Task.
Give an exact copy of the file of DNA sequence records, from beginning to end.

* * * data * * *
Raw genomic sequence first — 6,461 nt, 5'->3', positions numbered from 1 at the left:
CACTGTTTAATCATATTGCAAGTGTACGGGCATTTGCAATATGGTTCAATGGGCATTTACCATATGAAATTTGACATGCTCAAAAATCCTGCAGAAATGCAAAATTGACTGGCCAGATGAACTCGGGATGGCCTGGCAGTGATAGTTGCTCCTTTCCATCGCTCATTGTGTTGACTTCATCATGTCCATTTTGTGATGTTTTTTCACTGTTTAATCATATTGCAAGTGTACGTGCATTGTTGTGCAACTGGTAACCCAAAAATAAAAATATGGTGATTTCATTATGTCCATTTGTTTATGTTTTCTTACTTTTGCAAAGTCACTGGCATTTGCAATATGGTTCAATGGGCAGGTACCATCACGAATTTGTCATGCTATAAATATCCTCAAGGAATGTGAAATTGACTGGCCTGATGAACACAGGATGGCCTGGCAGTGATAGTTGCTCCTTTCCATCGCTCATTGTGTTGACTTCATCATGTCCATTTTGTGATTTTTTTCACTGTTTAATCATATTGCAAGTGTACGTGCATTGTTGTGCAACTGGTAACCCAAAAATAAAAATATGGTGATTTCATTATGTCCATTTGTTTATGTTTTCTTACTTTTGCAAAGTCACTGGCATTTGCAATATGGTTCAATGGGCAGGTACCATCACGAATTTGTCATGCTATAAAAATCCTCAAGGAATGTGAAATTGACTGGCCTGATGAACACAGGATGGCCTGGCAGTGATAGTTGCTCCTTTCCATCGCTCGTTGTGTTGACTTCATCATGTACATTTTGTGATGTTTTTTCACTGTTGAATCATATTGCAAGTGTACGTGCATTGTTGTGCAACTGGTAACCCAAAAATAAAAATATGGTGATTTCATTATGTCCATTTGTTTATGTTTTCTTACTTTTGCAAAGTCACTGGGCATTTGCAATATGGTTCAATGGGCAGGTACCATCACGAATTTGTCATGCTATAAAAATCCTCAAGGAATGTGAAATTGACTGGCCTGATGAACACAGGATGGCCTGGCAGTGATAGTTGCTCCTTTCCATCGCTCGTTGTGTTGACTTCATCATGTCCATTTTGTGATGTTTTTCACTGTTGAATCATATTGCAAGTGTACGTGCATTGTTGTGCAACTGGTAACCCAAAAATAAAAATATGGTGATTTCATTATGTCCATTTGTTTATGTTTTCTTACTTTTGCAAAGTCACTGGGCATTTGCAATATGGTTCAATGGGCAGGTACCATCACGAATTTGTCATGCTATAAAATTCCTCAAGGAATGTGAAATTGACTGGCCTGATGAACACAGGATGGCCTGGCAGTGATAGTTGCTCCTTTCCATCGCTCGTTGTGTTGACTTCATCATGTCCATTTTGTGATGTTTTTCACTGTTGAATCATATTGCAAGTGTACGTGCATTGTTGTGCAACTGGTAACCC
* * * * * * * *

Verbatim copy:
Raw genomic sequence first — 6,461 nt, 5'->3', positions numbered from 1 at the left:
CACTGTTTAATCATATTGCAAGTGTACGGGCATTTGCAATATGGTTCAATGGGCATTTACCATATGAAATTTGACATGCTCAAAAATCCTGCAGAAATGCAAAATTGACTGGCCAGATGAACTCGGGATGGCCTGGCAGTGATAGTTGCTCCTTTCCATCGCTCATTGTGTTGACTTCATCATGTCCATTTTGTGATGTTTTTTCACTGTTTAATCATATTGCAAGTGTACGTGCATTGTTGTGCAACTGGTAACCCAAAAATAAAAATATGGTGATTTCATTATGTCCATTTGTTTATGTTTTCTTACTTTTGCAAAGTCACTGGCATTTGCAATATGGTTCAATGGGCAGGTACCATCACGAATTTGTCATGCTATAAATATCCTCAAGGAATGTGAAATTGACTGGCCTGATGAACACAGGATGGCCTGGCAGTGATAGTTGCTCCTTTCCATCGCTCATTGTGTTGACTTCATCATGTCCATTTTGTGATTTTTTTCACTGTTTAATCATATTGCAAGTGTACGTGCATTGTTGTGCAACTGGTAACCCAAAAATAAAAATATGGTGATTTCATTATGTCCATTTGTTTATGTTTTCTTACTTTTGCAAAGTCACTGGCATTTGCAATATGGTTCAATGGGCAGGTACCATCACGAATTTGTCATGCTATAAAAATCCTCAAGGAATGTGAAATTGACTGGCCTGATGAACACAGGATGGCCTGGCAGTGATAGTTGCTCCTTTCCATCGCTCGTTGTGTTGACTTCATCATGTACATTTTGTGATGTTTTTTCACTGTTGAATCATATTGCAAGTGTACGTGCATTGTTGTGCAACTGGTAACCCAAAAATAAAAATATGGTGATTTCATTATGTCCATTTGTTTATGTTTTCTTACTTTTGCAAAGTCACTGGGCATTTGCAATATGGTTCAATGGGCAGGTACCATCACGAATTTGTCATGCTATAAAAATCCTCAAGGAATGTGAAATTGACTGGCCTGATGAACACAGGATGGCCTGGCAGTGATAGTTGCTCCTTTCCATCGCTCGTTGTGTTGACTTCATCATGTCCATTTTGTGATGTTTTTCACTGTTGAATCATATTGCAAGTGTACGTGCATTGTTGTGCAACTGGTAACCCAAAAATAAAAATATGGTGATTTCATTATGTCCATTTGTTTATGTTTTCTTACTTTTGCAAAGTCACTGGGCATTTGCAATATGGTTCAATGGGCAGGTACCATCACGAATTTGTCATGCTATAAAATTCCTCAAGGAATGTGAAATTGACTGGCCTGATGAACACAGGATGGCCTGGCAGTGATAGTTGCTCCTTTCCATCGCTCGTTGTGTTGACTTCATCATGTCCATTTTGTGATGTTTTTCACTGTTGAATCATATTGCAAGTGTACGTGCATTGTTGTGCAACTGGTAACCC